On Friday leaders of France, Germany, Italy, and Spain met together in Rome for a brief summit and agreed to promote a plan to boost economic growth across the euro area. The leaders also discussed agenda items for the 27 member countries that will participate in the EU Summit later this week.
Chancellor Angela Merkel, Italian Prime Minister Mario Monti, French President Francois Hollande and Spanish Prime Minister Mariano Rajoy agreed to support a new growth plan that is intended to increase output in Europe’s weaker economies equal to about €125 billion ($163 billion USD), or 1% of euro area gross domestic product.
At the EU Summit on Thursday and Friday EU leaders are expected to announce the formation of a banking union, which may contain shared oversight and deposit insurance in addition to adopting a comprehensive model for the growth plan to emerge across the Euro area.
Some of the other topics that may gain traction at the EU Summit this week includes banking recapitalization by Europe’s emergency funds (EFSF and ESM) and developing a path towards debt mutualization despite German reticence.
German Chancellor Merkel remains steadfast that Germany will refuse to embrace the concept of euro bonds until fiscal integration is achieved across the euro area.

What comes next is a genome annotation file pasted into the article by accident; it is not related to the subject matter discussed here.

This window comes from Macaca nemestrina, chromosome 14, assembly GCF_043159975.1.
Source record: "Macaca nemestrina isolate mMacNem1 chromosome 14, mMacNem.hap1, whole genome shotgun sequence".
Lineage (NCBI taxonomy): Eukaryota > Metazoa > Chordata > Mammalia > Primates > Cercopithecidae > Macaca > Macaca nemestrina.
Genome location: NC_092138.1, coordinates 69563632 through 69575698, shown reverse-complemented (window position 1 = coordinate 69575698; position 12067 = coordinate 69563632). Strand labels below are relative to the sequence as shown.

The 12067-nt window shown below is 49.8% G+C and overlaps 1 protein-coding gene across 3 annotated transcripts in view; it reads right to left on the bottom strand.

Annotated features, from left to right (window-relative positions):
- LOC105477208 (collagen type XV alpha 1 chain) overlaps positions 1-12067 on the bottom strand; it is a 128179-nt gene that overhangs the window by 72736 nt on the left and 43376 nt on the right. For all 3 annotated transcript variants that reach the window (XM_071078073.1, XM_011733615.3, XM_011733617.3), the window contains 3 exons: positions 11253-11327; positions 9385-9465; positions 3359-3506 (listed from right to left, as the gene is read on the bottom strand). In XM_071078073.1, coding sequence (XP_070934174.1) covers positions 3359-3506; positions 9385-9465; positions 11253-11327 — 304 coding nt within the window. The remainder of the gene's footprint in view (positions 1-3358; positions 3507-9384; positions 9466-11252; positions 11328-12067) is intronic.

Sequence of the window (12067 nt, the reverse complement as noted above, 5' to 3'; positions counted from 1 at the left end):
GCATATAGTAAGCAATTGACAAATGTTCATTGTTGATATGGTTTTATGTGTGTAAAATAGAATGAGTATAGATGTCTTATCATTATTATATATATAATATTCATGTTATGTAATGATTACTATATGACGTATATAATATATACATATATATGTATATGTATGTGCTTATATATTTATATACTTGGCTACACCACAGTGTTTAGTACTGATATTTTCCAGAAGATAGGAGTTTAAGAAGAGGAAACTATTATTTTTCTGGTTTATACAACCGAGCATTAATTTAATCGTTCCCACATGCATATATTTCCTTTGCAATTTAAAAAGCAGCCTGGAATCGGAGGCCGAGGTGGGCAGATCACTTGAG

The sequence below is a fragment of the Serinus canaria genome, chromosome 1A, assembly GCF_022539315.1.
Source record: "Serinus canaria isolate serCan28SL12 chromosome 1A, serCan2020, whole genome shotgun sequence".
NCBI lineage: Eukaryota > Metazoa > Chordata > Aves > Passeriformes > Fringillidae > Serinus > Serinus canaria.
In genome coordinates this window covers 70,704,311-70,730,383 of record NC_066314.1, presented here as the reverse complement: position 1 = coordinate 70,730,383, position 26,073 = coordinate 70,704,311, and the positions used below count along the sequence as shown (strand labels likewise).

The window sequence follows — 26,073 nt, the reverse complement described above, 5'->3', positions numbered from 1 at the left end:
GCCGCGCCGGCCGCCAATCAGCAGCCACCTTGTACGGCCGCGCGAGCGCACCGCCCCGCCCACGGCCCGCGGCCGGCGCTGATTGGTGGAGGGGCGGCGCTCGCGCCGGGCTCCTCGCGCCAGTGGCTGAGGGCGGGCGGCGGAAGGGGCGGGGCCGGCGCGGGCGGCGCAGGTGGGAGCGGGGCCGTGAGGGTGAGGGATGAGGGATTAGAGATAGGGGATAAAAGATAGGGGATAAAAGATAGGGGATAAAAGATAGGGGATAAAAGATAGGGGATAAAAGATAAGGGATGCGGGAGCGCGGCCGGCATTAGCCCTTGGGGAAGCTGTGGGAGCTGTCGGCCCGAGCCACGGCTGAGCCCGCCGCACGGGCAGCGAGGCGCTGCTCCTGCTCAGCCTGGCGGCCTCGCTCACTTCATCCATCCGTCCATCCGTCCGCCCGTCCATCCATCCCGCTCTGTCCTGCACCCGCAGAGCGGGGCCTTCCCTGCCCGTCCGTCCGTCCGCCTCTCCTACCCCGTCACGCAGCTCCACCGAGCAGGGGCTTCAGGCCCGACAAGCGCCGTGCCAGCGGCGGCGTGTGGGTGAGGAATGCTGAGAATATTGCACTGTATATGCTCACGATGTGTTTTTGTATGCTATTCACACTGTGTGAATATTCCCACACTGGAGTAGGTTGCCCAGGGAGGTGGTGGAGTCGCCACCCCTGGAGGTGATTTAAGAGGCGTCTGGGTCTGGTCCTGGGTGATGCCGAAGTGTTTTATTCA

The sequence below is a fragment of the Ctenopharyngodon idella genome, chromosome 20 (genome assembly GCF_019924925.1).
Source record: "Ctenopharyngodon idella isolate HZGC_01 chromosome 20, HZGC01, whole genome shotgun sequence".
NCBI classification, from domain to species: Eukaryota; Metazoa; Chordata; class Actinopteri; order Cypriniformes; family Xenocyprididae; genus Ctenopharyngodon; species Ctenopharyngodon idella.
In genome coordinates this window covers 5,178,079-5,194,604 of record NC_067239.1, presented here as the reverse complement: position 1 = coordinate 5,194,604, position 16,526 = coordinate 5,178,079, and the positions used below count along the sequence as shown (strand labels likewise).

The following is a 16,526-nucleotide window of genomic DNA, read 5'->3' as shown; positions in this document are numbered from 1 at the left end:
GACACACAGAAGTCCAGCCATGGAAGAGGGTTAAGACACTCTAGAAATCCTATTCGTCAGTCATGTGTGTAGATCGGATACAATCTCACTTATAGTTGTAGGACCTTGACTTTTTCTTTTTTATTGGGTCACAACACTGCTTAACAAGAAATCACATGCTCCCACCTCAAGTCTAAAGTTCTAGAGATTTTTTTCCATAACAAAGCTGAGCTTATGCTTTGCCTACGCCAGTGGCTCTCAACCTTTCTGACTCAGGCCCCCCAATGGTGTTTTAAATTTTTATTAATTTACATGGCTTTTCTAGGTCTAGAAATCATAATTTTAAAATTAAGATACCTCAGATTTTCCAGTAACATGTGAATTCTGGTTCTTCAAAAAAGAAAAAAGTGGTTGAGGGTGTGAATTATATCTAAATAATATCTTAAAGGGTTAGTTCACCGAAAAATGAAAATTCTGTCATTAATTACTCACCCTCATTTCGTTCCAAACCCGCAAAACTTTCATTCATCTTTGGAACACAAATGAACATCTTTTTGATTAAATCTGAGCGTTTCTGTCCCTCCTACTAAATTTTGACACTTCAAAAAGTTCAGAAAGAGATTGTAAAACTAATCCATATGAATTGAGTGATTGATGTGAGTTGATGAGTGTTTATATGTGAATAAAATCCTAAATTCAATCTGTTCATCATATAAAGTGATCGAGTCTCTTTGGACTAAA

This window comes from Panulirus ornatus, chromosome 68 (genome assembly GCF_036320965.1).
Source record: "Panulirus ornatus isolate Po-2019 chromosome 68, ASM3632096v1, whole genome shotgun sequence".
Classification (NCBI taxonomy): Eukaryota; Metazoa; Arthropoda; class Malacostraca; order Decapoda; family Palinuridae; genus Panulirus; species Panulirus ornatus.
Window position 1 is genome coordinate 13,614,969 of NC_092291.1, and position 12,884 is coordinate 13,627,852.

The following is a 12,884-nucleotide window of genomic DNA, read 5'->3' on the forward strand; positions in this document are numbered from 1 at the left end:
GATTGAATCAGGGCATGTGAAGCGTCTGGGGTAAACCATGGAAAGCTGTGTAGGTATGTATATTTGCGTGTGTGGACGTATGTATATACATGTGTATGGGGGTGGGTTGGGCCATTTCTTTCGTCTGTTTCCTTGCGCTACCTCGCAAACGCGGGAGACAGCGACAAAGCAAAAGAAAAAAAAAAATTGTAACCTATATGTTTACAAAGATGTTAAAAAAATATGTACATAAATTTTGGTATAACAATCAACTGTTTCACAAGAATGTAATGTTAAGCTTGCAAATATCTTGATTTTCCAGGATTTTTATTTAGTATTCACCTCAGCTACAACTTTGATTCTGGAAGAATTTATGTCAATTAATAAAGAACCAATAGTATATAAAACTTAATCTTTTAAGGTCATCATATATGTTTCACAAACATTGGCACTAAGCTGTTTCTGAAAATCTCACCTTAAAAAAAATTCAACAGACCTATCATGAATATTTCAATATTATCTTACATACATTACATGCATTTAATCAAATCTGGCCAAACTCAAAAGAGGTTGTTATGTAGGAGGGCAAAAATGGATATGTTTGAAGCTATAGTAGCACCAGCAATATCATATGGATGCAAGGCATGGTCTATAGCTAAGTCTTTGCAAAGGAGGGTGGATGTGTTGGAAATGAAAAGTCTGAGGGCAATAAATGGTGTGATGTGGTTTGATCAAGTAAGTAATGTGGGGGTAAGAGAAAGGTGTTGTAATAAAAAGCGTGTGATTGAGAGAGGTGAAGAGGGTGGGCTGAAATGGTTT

Merkel also opposes euro bailouts that go directly to banks and bypass European governments.
When Merkel was questioned on Friday about her opposition to the euro bailout fund directly recapitalizing Spanish banks, Merkel replied that “liabilities and controls go together.”
Merkel said she can’t support German taxpayer money being channeled directly to a Spanish bank “because I have no powers” of oversight. “I’m the German chancellor; I can tell my banks that. You would have a huge problem here,” she said according to Bloomberg.
During Friday’s press conference in Rome, the four euro area leaders did not comment about a proposal to use bailout funds to buy euro area government bonds, a move that Merkel rejects despite receiving support from Monti (Italy) and Hollande (France).
Merkel refuses to go along with buying euro area government bonds due to concerns that buying debt will further delay the implementation of unpopular austerity reforms.
However, borrowing costs for large euro area economies such as Italy and Spain, considered by some economists to be “too big to fail”, have risen steadily in recent weeks as investors worry those two countries may need to be bailed out.